A new basis for the budget4 min read . Updated: 25 May 2014, 06:45 PM IST
It is not finances that need budgetary planning but natural resources. Their shortage is a binding constraint now
In his maiden budget, Narendra Modi must take three initiatives which will change the budgetary framework as well as the design of fiscal policy.
Replace the railway budget with energy/oil budget:
From 1925, the British presented the accounts of railways as a separate budget. This was to ensure that railways, their single largest capital investment received adequate importance and assured project financing. It accounted for one-third of the overall British budget. What political, economic or military reasons justify the railway budget now?
To align the annual budgetary and fiscal policy with the long-term national economic strategy and bring it in line with the current economic priorities, the railway budget must be replaced by an energy budget or an oil budget.
The raison d’etre for the oil budget is that the key for ensuring economic stability and sustained growth over the next decade lies in how well India’s energy economy and security are managed.
Even arithmetically, if there is one number which by its sheer magnitude decides the fate of the Union Budget it is the estimate of the oil subsidy bill. This one subsidy figure has made the edifice of many a budget collapse.
In the past few years, as a consequence of the dependence on imported crude, India’s macro story has become an inter-play between the twins—fiscal and current account deficits (CAD).
As such for all the play public investments receive or those in partnerships with the private sector, a counter-cyclical taxation policy, systemic support to the private corporate sector to shop abroad for resources, and an enabling policy is what the oil budget should be all about.
Set up a Natural Resources Investment Trust:
Looking beyond oil, the most critical deficit facing the Indian economy is the natural resource deficit and not the fiscal deficit. Besides importing two-thirds of its oil requirement, India is slated to overtake China as the world’s largest coal importer over the next decade, even though China’s coal consumption is over six times that of India’s.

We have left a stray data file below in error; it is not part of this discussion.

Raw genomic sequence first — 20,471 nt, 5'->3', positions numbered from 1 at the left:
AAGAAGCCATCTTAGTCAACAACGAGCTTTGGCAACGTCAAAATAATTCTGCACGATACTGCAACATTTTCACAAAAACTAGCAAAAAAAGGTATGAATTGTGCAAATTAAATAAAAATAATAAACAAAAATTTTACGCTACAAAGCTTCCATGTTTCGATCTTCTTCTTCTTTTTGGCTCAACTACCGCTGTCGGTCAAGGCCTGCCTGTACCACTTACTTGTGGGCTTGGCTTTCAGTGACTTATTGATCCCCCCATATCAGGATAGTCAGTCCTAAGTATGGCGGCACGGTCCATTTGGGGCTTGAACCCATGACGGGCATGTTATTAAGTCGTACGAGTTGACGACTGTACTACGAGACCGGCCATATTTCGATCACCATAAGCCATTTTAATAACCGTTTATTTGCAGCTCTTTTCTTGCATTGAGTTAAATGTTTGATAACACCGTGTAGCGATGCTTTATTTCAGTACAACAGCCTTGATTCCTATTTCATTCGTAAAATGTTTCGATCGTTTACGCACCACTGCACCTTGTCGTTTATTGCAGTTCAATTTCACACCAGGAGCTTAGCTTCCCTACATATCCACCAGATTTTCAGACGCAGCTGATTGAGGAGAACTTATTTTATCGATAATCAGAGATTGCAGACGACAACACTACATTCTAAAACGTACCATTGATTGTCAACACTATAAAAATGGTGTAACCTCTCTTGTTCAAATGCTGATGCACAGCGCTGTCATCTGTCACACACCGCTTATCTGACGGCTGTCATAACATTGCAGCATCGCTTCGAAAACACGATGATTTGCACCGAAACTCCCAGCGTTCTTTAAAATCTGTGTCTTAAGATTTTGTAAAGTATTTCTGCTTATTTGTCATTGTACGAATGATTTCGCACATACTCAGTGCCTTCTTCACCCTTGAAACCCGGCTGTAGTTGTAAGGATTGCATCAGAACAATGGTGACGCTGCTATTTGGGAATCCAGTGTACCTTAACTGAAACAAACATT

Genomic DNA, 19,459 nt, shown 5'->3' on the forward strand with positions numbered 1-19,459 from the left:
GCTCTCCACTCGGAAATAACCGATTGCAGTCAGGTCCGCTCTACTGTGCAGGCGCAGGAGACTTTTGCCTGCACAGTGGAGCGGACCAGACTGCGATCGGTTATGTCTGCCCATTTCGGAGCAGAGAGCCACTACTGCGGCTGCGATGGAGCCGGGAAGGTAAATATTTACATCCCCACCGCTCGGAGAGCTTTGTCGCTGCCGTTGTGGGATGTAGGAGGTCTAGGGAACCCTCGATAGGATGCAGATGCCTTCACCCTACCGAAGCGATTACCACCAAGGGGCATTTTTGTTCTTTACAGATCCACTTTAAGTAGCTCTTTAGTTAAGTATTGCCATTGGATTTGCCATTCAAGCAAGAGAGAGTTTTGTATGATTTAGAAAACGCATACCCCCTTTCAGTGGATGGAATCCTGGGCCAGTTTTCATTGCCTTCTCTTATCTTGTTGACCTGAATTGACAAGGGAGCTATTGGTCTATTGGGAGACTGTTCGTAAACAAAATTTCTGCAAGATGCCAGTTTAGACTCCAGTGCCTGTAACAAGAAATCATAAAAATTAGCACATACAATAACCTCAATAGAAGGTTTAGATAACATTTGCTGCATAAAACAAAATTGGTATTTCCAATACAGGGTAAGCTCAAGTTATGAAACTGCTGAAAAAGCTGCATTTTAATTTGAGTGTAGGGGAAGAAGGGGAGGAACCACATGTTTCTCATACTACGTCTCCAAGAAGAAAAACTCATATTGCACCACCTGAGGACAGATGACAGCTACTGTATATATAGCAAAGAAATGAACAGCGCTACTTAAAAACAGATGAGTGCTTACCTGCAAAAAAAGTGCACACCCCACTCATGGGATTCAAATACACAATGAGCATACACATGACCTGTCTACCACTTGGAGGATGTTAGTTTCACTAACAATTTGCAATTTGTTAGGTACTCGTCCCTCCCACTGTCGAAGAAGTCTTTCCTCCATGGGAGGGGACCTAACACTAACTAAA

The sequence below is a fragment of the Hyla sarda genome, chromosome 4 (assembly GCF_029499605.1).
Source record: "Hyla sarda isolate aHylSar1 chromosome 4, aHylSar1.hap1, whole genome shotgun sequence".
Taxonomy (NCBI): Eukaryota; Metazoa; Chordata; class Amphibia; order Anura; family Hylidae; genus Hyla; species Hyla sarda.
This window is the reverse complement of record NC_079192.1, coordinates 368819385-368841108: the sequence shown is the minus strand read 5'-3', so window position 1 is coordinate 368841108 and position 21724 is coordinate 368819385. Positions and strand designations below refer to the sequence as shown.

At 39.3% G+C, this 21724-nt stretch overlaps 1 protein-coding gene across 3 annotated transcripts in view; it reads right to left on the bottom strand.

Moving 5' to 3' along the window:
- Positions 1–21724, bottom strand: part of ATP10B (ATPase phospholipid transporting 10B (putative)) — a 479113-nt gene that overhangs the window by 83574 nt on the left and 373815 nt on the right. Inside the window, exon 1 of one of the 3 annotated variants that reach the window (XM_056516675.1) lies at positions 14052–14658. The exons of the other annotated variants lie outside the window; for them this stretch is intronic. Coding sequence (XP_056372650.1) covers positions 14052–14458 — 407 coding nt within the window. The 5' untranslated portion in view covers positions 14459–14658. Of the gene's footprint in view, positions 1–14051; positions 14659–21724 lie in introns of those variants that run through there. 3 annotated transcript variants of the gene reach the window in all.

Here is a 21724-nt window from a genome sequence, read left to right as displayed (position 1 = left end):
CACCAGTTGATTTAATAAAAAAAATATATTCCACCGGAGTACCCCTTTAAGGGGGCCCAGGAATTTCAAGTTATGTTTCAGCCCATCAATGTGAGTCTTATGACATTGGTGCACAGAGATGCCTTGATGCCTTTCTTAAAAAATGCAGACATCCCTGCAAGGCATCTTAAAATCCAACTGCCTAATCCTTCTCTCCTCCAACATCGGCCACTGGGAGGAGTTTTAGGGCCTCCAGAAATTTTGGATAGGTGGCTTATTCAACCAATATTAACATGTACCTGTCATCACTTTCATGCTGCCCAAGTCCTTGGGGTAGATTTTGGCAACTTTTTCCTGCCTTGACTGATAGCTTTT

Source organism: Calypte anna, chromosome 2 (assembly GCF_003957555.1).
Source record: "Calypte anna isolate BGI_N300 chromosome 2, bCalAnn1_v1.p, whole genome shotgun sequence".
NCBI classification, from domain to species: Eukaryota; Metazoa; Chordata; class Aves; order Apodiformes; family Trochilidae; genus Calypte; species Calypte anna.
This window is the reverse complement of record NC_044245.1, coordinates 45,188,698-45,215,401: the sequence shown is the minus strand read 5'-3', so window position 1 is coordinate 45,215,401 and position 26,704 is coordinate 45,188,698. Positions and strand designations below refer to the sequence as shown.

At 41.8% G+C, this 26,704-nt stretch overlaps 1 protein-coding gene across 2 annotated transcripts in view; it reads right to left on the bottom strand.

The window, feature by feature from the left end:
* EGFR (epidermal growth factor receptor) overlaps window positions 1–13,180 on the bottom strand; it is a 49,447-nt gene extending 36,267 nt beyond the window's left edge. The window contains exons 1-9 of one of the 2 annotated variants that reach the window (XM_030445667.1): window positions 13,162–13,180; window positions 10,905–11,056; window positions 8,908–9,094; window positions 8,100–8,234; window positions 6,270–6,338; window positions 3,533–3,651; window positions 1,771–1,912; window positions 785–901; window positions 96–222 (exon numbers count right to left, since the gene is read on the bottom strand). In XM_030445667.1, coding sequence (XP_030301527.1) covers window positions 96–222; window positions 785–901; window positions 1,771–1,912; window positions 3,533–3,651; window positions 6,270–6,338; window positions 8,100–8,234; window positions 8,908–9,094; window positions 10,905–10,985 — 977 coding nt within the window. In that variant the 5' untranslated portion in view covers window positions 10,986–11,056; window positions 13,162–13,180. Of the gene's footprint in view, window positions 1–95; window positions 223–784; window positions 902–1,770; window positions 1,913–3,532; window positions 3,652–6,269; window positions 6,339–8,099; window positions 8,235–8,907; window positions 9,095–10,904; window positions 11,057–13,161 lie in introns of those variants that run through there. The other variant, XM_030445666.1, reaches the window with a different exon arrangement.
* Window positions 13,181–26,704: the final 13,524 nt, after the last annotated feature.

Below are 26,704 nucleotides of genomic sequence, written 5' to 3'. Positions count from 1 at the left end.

Even in the case of iron ore, India has slipped from being the third largest iron ore exporter globally to being at risk of becoming a net importer soon.
It is also important to realize that this natural resource deficit is the primary source of the macroeconomic vulnerabilities the country is grappling with.
First, the main driver of the current account deficit has been the oil and gold imports. Second, a large element of India’s persistently high inflation has been driven by energy and commodity prices. Third, the fiscal deficit has bloated primarily because of energy subsidies overshooting conservatively budgeted projections.
Thus, there is clearly a need for an innovative structure that can appropriately channel India’s financial savings to physical assets and can use the same to mitigate the macroeconomic issues facing the country. A natural resource investment trust could be one such structure.
Such a trust will own a portfolio of natural resource assets across the world, focusing on those resources which are of critical importance for India.
A well designed natural resource investment trust will:
l Address India’s natural resource deficit which is the most critical deficit facing the economy
l Provide a channel for domestic Indian savings into physical assets
l Address the CAD problem in a structural fashion
l Provide Indians with a naturally inflation-hedged investment avenue
l Put India’s public finances back in shape
Change fiscal federalism to resource based federalism:
During the last few years, many state governments have started imposing entry taxes, extraction cesses or export duty in addition to existing taxes/duties. These protectionist policies are more prevalent among the resource rich states. They are using these as measures to raise some additional revenues as well as prevent the outflow of scare local raw material. There is now an unmistakable trend of rising “regional protectionism" within India.
To address this issue, India needs to change the notion that federalism is only about sharing “revenues"; it is much more about sharing the resources that generate revenue along with the power to raise revenues from those resources.
In the market-led economy, it is natural resources—minerals, oil, natural gas, and hydropower—that are the key revenue drivers of, and major constraints to, growth and its spread across the state and regional economies. This calls for resource revenue sharing.
As such, the terms of reference of the 14th Finance Commission must be changed.
The Commission must be asked to “design a framework for resource revenue sharing" in addition to the “transactional revenue" sharing that it traditionally does. In other words, fiscal federalism must now be linked to resource federalism in India.
Haseeb A. Drabu is an economist, and writes on monetary and macroeconomic matters from the perspective of policy and practice.
Comments are welcome at email@example.com. To read Drabu’s earlier columns, go to
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